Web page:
Today, I had another opportunity to play in the mud on my long run.  Jen and I met up in the Wissahickon to get in some much-needed trail work.  We started with an out-and-back path on the main drive, which was fairly mud-free, but covered with a lot of really cold puddles.  Once again, we threw caution to the wind and plowed right through them.  While this was definitely preferable to running over the frozen snow that still covered much of the path, it did lead to some uncomfortably numb toes.  I have bad circulation in my feet on the best of days, so repeatedly dousing my feet with icy water was not the smartest thing I’ve ever done.  Fortunately, the temps were high enough that I never entered the danger zone.  At times, the path through the snow was so narrow that we could barely fit one foot in at a time.  I joked with Jen that my gymnastics training came in handy, as I was able to balance through the puddles with relative ease.  At least one part of running appears to come easily to me.

hill repeats

After our initial run, we met up with my favorite trail runners to hit the upper trails.  This is the group that I first met for my awesome return to the trails on New Year’s Day.  The majority of the runners are faster than I am, but I am fortunate that they continue to let me come out and trail along at the back of the pack.  My mother told me years ago that the best way to become a better runner is to regularly run with people who are faster than you are, and this group definitely fits the bill.  Besides, they make me look tame, devising all kinds of fun workouts like today’s hill repeats session.  Our course today – roughly 2 miles out on the trails, followed by 8 hill repeats and then 2 miles back to the start.  If I can manage to make it through this entire workout by the end of the summer, I will be quite proud of myself.  While our pace was slightly slower than the main group, Jen and I met up with another runner and covered the first few miles easily enough.  We were covered in mud, but feeling satisfied, when we made it to the chosen hill.  Our other four group members were already on their second trip down the hill when we joined in the fun.  I am embarrassed to say that I had to slow to a walk before I even made it to the top of the hill on my first trip up.  Of course, stubbornness and pride kept me from stopping at just one trip, so while I slowed each time, I did manage to make it up and down twice more.  I really wanted to push for a fourth trip, but fortunately my common sense kicked in at that point and reminded me that we still had a good two hilly miles back to the cars.  At the end of the morning, I ended up with 11 completed miles, super muddy feet, and eight frozen toes.  Jen keeps telling me that is a sure sign that I need to give in and get myself a pair of Gore-Tex trail shoes before next winter arrives.  I guess I know what to ask Santa for this year.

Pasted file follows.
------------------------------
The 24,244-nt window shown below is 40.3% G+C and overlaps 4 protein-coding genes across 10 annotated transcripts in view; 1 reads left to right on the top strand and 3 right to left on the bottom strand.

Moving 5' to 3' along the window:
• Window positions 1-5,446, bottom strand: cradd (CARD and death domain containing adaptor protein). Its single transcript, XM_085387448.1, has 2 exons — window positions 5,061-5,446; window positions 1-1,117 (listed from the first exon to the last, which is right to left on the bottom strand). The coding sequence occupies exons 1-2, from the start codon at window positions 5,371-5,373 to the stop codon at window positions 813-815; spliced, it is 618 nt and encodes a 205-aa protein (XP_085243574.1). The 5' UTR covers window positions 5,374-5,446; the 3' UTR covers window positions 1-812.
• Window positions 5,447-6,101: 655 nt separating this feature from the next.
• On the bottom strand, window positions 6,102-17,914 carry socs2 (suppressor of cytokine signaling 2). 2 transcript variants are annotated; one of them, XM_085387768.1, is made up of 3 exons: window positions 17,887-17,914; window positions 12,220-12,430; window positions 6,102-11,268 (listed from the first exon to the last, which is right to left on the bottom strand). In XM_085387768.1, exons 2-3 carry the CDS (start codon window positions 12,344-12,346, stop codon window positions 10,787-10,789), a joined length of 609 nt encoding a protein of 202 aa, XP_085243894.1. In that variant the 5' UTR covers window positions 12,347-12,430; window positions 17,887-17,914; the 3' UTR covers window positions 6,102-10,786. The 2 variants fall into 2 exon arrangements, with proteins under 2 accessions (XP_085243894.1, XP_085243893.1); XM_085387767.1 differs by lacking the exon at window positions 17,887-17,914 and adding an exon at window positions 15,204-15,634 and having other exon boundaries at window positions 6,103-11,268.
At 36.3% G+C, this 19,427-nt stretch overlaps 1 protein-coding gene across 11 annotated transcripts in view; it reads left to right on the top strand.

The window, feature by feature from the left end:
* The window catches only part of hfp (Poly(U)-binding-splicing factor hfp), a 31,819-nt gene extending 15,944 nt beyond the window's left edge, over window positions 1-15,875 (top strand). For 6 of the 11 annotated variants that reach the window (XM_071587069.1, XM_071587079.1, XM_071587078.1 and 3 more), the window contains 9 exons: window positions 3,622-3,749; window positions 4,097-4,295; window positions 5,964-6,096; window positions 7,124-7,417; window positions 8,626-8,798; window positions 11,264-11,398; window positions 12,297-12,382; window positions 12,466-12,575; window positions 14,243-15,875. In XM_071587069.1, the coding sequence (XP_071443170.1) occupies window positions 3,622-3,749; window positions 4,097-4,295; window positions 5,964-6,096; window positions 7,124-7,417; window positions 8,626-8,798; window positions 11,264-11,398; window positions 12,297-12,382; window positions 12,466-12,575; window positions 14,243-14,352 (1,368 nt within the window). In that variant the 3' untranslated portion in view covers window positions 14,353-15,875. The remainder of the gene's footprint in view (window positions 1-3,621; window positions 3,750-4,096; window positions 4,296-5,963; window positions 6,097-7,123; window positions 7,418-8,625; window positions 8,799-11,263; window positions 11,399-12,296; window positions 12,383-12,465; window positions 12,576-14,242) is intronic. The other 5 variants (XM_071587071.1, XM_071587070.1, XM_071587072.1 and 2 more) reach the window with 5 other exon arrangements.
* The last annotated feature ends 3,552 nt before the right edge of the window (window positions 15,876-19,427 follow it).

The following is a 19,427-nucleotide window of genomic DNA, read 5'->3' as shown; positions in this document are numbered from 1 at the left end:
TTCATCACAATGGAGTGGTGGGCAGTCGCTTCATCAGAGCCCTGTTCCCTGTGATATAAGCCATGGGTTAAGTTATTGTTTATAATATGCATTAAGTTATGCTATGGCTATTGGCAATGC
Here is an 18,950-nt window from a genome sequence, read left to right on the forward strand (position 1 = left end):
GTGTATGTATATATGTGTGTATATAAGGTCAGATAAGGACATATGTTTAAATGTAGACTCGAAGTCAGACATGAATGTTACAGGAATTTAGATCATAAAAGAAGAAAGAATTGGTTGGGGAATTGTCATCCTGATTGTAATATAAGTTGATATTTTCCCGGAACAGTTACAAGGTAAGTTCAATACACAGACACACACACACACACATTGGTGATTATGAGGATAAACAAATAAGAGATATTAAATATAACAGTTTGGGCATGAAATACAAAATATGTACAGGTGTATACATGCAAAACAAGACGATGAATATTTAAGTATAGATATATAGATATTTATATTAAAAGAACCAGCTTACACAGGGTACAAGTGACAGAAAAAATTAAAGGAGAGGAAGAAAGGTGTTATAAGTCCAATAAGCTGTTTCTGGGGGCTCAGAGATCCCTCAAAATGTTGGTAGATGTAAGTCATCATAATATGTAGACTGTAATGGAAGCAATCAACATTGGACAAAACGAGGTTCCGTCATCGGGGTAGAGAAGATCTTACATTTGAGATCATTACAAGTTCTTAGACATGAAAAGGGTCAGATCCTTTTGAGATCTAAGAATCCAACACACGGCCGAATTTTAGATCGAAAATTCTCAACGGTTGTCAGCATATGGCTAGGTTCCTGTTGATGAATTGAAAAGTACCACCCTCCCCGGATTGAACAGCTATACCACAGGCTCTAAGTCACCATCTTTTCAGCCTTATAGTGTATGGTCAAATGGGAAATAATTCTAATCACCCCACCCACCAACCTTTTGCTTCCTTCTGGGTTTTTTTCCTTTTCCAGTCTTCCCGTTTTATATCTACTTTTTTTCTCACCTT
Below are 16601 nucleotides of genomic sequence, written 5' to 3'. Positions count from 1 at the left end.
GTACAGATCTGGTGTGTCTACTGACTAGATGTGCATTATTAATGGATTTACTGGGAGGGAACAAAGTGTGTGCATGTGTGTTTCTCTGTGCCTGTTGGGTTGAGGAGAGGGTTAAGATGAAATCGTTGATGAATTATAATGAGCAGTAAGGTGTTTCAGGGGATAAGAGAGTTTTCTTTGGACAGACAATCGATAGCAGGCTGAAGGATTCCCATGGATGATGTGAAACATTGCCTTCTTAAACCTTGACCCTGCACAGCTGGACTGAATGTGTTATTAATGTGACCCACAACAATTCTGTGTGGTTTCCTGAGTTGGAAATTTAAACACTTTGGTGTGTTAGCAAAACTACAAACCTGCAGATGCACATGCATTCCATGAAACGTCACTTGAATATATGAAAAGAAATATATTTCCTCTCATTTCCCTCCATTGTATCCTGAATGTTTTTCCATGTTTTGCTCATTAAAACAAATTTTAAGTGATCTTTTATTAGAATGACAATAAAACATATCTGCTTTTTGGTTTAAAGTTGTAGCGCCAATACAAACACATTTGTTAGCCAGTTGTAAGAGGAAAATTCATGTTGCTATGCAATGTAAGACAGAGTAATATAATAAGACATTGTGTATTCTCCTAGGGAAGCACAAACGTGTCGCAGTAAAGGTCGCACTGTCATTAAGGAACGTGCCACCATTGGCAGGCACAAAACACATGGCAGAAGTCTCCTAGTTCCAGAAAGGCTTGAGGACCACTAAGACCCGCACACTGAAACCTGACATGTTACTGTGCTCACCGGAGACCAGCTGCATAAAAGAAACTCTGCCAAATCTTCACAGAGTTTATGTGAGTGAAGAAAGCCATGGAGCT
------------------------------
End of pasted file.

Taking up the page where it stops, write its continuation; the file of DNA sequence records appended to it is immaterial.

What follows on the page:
A Spring-Like Philly Run

art museum steps

Okay, I know I’ve been totally slacking on the posts lately.  February was pretty much the coldest month ever, and it’s hard to be inspired when you are doing all of your runs on the treadmill.  Now we are into March, however, and despite a brutal first week, the weather has finally taken a turn for the better.  Today’s forecast called for sunshine, with temps rising into the upper 40s, which was enough to inspire me to meet up with some good friends for an outdoor run.

Jen is one of my nearest and dearest friends, and my favorite ever running partner.  We have probably spent more time together running than doing all other activities combined.  About 2 years ago, she managed to convince her brother, Jon, to give running a shot and I’m happy to say that he is now almost as addicted as we are.  Today we met up on Kelly Drive, a 8.5 mile loop along the Schuylkill River.  Over the years, Jen and I have run so many miles along Kelly Drive that we often forget how cool it can be to run by the Philadelphia Art Museum.  Today, however, we hammed it up a bit for Jon’s sake, stopping to say hi to the Rocky statue, and powering up the art museum steps at both the start and the end of the run.  It was actually pretty cool to run alongside the frozen river and after all of the ice we’ve has this winter, I was just happy to find some dry ground to travel across.

As we ran, we planned out our respective race schedules for the remainder of the year.  Only fellow runners could find this to be an interesting topic of conversation for close to an hour.  Jen and I also enjoyed having the opportunity to catch up on all the latest news.  Jon was kind enough to let us blabber along through the miles.  Finishing today’s run reminded me why runs outside are always more enjoyable than a run on the treadmill.  It also served as a good reminder than there are few better ways to spend a weekend morning than out on a run with friends.  I’m looking forward to more spring weather, and a lot more outdoor runs to come!